Inside classrooms at Lincoln Heights Elementary School, students built bridges and tested math theories with ease.
It was a sign of how far this once-struggling school has come. Lincoln Heights is fighting back from years of poor academic performance and declining enrollment.
Five years after losing its magnet status, the school switched to a new education model in hopes of turning things around: STEM.
Lincoln Heights is now in its second year as a school that focuses on science, technology, engineering and math. Teachers and administrators say they are already seeing a difference.
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Students are more engaged, and fewer families are opting to send their children elsewhere, they say.
But it will likely be a few years before test scores could show any gains, said Erica Prentice, the school’s STEM coordinator.
There is a nationwide push for a focus on math and science in schools. Some businesses, lawmakers and education advocates say the country needs more STEM schools because there is a projected shortage of prepared workers in the technology and science fields.
STEM employment is expected to grow about 17 percent between 2008 and 2018. Yet only about 45 percent of U.S. high school graduates are ready for college-level math work and 30 percent are ready for science work, according to the STEM Education Coalition.
Wake County has 26 STEM schools. A handful, including Lincoln Heights Elementary, are in western Wake County.
Inside Tracey Green’s first-grade classroom at Lincoln Heights, 7-year old Catie Previtte ripped off a piece of masking tape and wrapped it around a row of straws to make a walkway for a troll bridge.
“If we don’t put the straws, then the billy goats can’t get across,” Catie explained.
Students read the book “Three Billy Goats Gruff” and then built a bridge for the goats. The teacher didn’t provide a blueprint or tell them which materials to use.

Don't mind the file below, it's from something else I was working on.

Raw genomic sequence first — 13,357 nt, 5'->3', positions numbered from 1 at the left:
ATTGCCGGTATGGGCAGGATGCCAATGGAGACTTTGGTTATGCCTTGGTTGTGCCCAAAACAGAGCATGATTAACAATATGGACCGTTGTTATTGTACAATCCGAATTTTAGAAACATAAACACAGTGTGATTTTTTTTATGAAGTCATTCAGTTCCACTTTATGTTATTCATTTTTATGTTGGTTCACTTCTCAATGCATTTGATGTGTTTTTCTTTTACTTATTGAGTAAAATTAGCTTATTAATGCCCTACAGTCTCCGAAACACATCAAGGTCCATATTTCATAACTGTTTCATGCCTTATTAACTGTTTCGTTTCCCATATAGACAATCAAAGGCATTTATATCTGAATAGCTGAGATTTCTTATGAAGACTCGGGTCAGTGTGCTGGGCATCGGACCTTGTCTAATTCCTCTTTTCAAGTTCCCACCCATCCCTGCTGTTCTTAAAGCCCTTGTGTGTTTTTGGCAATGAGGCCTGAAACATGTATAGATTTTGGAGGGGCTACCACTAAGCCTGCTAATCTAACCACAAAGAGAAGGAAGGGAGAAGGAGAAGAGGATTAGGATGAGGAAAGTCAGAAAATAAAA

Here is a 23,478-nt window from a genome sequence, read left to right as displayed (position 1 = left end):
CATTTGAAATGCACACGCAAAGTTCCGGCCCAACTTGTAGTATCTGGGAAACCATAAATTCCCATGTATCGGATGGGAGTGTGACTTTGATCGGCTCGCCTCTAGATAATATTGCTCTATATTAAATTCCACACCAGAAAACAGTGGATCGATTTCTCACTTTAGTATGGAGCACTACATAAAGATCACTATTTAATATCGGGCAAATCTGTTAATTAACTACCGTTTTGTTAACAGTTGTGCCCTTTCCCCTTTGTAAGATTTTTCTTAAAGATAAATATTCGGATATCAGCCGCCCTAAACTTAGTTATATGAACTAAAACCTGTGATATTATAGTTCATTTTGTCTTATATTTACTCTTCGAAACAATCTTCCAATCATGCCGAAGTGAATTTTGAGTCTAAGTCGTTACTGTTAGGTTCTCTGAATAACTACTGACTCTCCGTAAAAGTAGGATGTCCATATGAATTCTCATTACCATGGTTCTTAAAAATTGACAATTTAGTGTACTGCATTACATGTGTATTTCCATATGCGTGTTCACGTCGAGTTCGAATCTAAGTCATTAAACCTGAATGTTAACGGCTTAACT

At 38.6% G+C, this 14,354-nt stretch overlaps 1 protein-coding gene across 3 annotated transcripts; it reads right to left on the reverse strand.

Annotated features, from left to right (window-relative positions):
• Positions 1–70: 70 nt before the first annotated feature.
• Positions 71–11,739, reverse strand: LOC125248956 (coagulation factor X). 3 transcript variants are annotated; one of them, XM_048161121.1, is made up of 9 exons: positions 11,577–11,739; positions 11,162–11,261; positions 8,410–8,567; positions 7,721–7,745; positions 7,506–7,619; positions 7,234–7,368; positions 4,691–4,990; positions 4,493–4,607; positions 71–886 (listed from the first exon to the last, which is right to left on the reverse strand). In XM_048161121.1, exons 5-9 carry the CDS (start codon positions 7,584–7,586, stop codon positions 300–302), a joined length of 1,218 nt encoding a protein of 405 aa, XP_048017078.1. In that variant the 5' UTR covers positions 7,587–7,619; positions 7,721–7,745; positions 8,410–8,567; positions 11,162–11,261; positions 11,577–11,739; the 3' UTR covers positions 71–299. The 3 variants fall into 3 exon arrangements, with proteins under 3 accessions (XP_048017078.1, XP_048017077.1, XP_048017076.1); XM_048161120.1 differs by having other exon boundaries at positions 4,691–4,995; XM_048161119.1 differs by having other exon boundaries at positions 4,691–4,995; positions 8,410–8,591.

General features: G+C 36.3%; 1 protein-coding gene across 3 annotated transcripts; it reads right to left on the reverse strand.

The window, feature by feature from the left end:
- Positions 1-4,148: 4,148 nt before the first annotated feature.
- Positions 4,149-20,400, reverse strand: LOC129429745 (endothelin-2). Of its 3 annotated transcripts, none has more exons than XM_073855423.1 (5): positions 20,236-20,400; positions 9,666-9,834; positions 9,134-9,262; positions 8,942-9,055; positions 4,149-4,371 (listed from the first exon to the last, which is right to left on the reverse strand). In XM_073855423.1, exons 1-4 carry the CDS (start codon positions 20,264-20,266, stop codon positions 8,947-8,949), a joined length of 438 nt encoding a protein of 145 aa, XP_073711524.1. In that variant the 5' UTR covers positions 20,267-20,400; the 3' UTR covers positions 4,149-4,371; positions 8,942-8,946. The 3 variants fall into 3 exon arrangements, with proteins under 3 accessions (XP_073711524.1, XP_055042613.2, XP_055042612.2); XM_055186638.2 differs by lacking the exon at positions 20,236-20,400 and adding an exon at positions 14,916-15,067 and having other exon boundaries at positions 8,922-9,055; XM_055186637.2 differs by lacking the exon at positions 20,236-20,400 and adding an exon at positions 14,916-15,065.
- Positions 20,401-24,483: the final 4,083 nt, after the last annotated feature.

Options included cups, straws, Popsicle sticks, index cards and a plastic sheet.
That’s one of the pillars of STEM: A teacher poses a question or problem, and it’s up to the students to figure out how to solve it and to test their theory.
“The teacher goes into the facilitator role,” Prentice said. “Kids get a chance to try it. They learn that failure is OK and that you have to keep trying if you don’t figure it out at first.”
Students are frequently required to work in groups.
“It mimics corporate America,” Prentice said. “Every student has a different role.”
No longer a magnet school
Lincoln Heights first decided to pursue STEM in about 2012. The Wake County school system was accepting applications and offering additional technology and funding for interested schools.
At the time, Lincoln Heights was struggling. The Wake County school board decided in 2007 to pull the school’s magnet status. It was one of four schools that lost magnet status as part of a district re-evaluation process.
Wake’s magnet program dates back to 1977 and was designed to increase diversity in schools and to provide equal educational opportunities. Some students who don’t live in a magnet school’s attendance zone can apply to attend.
The program was a boost to Lincoln Heights, which historically has a high number of poor students. About 59 percent of students receive free or reduced-price lunch.
Lincoln Heights was one of about 12 magnet schools that offered a gifted program started by the school system in 1982. Its enriched science program drew students from beyond the immediate neighborhood, said Assistant Principal Kathy Rackley, who has been at the school for 18 years.